Basic Units of Nucleic Acids

Nucleic acids are information-carrying molecules in living cells. They consist of nucleotide monomers made up of a ribose sugar, a phosphate group, and a nitrogenous base. A term that you should not confuse nucleotide with is nucleoside. Nucleosides have a base and sugar but no phosphate group attached.

Nucleoside versus nucleotide

There are five types of nitrogenous bases (also called nucleobases) which form the fundamental units of the genetic code. These are,

  1. A- adenine
  2. C-cytosine
  3. G-guanine
  4. T-thymine
  5. U-uracil

A, G, C and T and found in DNA while A, G, C and U are found in RNA.

Purines versus pyrimidines.

The two types of nucleic acids are,

  1. Deoxyribonucleic acid (DNA), and
  2. Ribonucleic acid (RNA)

DNA is present in the cell nucleus and mitochondria while RNA is present in the nucleus, cytosol, and mitochondria.

Structure of Nucleic Acids


The order of nucleotides is the primary structure of DNA and RNA. In this structure, nucleotides are linked by phosphodiester bonds connecting carbon 3 on one ribose sugar to carbon 5 on the next, producing a “polarity”.

Phosphodiester bond. Image source.

The secondary structure of DNA consists of two chains of nucleotides antiparallel to each other (5′ to 3′ on one side and 3′ to 5′ on the other side). Purines always pair with a pyrimidine base via hydrogen bonds, specifically,

  • G with C
  • A with T or U
DNA Secondary structure. Image source.

The two chains are wrapped in the shape of a tertiary double helix structure with two groves, a minor and a major where proteins and drugs can interact with the functional groups on the bases that are exposed in the grooves.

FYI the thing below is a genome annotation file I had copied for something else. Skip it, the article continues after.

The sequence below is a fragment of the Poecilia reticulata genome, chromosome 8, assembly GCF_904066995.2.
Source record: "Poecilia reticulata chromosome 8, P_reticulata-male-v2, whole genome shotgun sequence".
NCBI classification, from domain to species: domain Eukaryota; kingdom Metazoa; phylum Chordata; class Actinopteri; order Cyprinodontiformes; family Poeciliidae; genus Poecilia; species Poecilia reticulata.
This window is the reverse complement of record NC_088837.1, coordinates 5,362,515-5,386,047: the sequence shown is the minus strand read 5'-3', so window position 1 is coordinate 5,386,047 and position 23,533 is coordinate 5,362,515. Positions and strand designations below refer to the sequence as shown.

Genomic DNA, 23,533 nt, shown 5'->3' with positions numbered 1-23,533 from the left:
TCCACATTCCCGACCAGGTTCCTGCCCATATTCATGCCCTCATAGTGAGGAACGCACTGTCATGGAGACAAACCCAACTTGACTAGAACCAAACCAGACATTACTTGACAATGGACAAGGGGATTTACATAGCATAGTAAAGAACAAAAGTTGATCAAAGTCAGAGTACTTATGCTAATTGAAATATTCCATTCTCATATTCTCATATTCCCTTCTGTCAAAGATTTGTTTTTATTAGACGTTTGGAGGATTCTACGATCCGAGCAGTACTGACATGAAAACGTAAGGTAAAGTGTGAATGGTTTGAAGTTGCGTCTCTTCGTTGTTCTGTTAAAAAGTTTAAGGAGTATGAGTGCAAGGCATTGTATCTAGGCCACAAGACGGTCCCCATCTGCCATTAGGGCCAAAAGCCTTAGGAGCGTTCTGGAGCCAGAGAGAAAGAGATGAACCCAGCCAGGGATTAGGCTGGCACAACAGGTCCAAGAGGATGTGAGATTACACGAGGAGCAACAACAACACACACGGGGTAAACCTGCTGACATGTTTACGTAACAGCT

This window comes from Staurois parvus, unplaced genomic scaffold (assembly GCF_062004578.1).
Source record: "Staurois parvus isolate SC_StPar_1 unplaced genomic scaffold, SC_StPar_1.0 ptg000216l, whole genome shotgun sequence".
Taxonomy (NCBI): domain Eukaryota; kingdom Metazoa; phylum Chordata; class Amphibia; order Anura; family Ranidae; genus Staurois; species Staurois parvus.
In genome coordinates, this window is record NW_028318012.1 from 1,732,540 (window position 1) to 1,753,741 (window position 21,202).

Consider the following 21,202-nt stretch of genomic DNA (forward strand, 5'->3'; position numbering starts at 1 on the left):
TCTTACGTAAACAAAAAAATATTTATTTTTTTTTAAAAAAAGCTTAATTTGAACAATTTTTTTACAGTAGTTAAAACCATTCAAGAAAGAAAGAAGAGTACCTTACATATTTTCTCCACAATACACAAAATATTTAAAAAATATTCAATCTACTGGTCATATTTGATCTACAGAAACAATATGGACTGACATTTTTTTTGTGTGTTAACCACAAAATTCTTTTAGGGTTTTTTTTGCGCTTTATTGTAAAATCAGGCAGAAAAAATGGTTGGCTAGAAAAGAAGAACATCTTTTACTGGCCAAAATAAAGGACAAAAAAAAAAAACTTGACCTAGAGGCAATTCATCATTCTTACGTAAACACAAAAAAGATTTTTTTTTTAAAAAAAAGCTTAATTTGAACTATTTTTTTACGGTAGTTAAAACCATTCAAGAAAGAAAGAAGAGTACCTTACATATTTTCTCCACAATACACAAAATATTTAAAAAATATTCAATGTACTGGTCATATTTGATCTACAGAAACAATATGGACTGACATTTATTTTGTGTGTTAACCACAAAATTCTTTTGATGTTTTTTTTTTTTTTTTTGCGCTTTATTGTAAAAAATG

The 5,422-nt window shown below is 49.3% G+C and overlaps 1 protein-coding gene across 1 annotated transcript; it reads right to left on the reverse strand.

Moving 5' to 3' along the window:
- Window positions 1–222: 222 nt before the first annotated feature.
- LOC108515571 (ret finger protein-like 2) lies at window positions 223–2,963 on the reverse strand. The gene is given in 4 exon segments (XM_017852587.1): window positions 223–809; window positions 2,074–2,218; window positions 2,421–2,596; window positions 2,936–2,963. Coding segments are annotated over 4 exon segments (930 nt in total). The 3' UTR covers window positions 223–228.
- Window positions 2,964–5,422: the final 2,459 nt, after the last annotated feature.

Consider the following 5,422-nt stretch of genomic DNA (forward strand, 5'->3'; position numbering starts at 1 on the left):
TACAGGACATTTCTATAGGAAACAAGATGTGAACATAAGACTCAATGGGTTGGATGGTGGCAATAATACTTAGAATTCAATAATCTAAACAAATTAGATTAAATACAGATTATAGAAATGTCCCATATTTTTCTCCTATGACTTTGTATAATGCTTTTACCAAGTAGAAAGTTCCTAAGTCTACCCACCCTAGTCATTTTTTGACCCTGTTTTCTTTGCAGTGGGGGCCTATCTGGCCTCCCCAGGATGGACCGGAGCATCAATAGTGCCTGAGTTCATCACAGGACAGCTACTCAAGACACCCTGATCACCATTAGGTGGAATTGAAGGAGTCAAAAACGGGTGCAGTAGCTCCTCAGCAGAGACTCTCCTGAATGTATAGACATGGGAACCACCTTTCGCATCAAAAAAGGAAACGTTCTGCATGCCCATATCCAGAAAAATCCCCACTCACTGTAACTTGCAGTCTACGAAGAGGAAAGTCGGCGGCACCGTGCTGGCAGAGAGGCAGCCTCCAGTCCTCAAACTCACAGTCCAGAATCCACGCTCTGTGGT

Major and minor grooves of DNA helix. Image source.

Structural forms of DNA may differ based on,

  • Handedness (right or left)
  • Length of the helix turn
  • Number of base pairs per turn
  • Size of major and minor grooves
Left and right hand helix. Image source.
DNA structure showing turns and grooves. Image source.


Unlike DNA, RNA is single stranded. However it is capable of base pairing across complementary regions causing it to fold into a secondary structure. Types of secondary structure include,

  1. Hairpin loop
  2. Internal loop
  3. Helix
  4. multibranched loop
  5. Bulge loop

Secondary structure of RNA. Image source.

RNA also exists in the more highly structured 3-dimentional tertiary and quaternary forms leading to a wide range of functionality. Types of RNA include:

  • Messenger RNA (mRNA): Carries the genetic code from the DNA to ribosomes
  • Transfer RNA (tRNA): Uses information encoded in the mRNA to string the right amino acids together during protein synthesis
  • Ribosomal RNA (rRNA): Complex with protein to form ribosomal subunits which provides the space for protein production
  • Heterogenous RNA (hnRNA): An unprocessed premature RNA that contains introns
  • Small Nuclear RNA (snRNA): RNA involved in the processing of hnRNA in the nucleus
Tertiary structure of RNA. Image source.
Courtney Simons
Courtney Simons is a food science professor. He holds a BS degree in food science and a Ph.D. in cereal science from North Dakota State University.
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